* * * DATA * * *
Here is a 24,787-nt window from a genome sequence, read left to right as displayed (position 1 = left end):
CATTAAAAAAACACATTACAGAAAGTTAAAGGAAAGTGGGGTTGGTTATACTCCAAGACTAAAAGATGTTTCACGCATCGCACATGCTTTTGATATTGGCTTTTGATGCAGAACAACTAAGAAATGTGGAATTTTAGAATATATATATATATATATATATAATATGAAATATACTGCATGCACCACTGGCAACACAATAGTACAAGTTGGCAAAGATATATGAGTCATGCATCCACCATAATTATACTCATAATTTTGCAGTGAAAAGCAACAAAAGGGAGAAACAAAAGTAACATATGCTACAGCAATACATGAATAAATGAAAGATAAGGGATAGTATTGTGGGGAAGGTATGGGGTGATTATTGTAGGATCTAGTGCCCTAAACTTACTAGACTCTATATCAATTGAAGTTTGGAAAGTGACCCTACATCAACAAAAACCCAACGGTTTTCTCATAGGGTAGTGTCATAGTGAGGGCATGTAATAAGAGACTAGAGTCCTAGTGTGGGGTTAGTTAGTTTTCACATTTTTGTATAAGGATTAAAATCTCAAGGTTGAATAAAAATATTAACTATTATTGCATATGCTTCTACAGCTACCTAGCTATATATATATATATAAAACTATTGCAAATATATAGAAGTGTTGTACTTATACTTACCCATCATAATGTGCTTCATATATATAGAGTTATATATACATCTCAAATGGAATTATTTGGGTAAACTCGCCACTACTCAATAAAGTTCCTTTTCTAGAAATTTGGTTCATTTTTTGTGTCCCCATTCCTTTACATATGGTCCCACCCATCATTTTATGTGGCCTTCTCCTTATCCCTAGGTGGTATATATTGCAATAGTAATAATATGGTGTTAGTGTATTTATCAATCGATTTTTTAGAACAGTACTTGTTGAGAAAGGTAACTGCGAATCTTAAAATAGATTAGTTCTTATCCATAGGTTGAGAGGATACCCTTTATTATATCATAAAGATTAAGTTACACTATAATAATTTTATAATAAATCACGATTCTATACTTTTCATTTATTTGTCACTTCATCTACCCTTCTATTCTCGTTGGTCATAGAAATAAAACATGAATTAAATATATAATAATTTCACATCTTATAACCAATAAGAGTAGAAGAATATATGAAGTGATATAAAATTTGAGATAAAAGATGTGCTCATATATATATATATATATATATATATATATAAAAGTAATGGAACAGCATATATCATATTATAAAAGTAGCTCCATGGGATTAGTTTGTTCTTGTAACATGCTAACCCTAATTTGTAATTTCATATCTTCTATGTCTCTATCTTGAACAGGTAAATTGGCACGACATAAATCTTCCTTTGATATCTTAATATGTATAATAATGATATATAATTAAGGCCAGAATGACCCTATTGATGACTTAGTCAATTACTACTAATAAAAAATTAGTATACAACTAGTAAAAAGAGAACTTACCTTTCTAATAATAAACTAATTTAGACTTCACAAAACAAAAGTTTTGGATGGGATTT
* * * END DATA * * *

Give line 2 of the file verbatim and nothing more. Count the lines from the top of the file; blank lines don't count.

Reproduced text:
CATTAAAAAAACACATTACAGAAAGTTAAAGGAAAGTGGGGTTGGTTATACTCCAAGACTAAAAGATGTTTCACGCATCGCACATGCTTTTGATATTGGCTTTTGATGCAGAACAACTAAGAAATGTGGAATTTTAGAATATATATATATATATATATATAATATGAAATATACTGCATGCACCACTGGCAACACAATAGTACAAGTTGGCAAAGATATATGAGTCATGCATCCACCATAATTATACTCATAATTTTGCAGTGAAAAGCAACAAAAGGGAGAAACAAAAGTAACATATGCTACAGCAATACATGAATAAATGAAAGATAAGGGATAGTATTGTGGGGAAGGTATGGGGTGATTATTGTAGGATCTAGTGCCCTAAACTTACTAGACTCTATATCAATTGAAGTTTGGAAAGTGACCCTACATCAACAAAAACCCAACGGTTTTCTCATAGGGTAGTGTCATAGTGAGGGCATGTAATAAGAGACTAGAGTCCTAGTGTGGGGTTAGTTAGTTTTCACATTTTTGTATAAGGATTAAAATCTCAAGGTTGAATAAAAATATTAACTATTATTGCATATGCTTCTACAGCTACCTAGCTATATATATATATATAAAACTATTGCAAATATATAGAAGTGTTGTACTTATACTTACCCATCATAATGTGCTTCATATATATAGAGTTATATATACATCTCAAATGGAATTATTTGGGTAAACTCGCCACTACTCAATAAAGTTCCTTTTCTAGAAATTTGGTTCATTTTTTGTGTCCCCATTCCTTTACATATGGTCCCACCCATCATTTTATGTGGCCTTCTCCTTATCCCTAGGTGGTATATATTGCAATAGTAATAATATGGTGTTAGTGTATTTATCAATCGATTTTTTAGAACAGTACTTGTTGAGAAAGGTAACTGCGAATCTTAAAATAGATTAGTTCTTATCCATAGGTTGAGAGGATACCCTTTATTATATCATAAAGATTAAGTTACACTATAATAATTTTATAATAAATCACGATTCTATACTTTTCATTTATTTGTCACTTCATCTACCCTTCTATTCTCGTTGGTCATAGAAATAAAACATGAATTAAATATATAATAATTTCACATCTTATAACCAATAAGAGTAGAAGAATATATGAAGTGATATAAAATTTGAGATAAAAGATGTGCTCATATATATATATATATATATATATATATATAAAAGTAATGGAACAGCATATATCATATTATAAAAGTAGCTCCATGGGATTAGTTTGTTCTTGTAACATGCTAACCCTAATTTGTAATTTCATATCTTCTATGTCTCTATCTTGAACAGGTAAATTGGCACGACATAAATCTTCCTTTGATATCTTAATATGTATAATAATGATATATAATTAAGGCCAGAATGACCCTATTGATGACTTAGTCAATTACTACTAATAAAAAATTAGTATACAACTAGTAAAAAGAGAACTTACCTTTCTAATAATAAACTAATTTAGACTTCACAAAACAAAAGTTTTGGATGGGATTT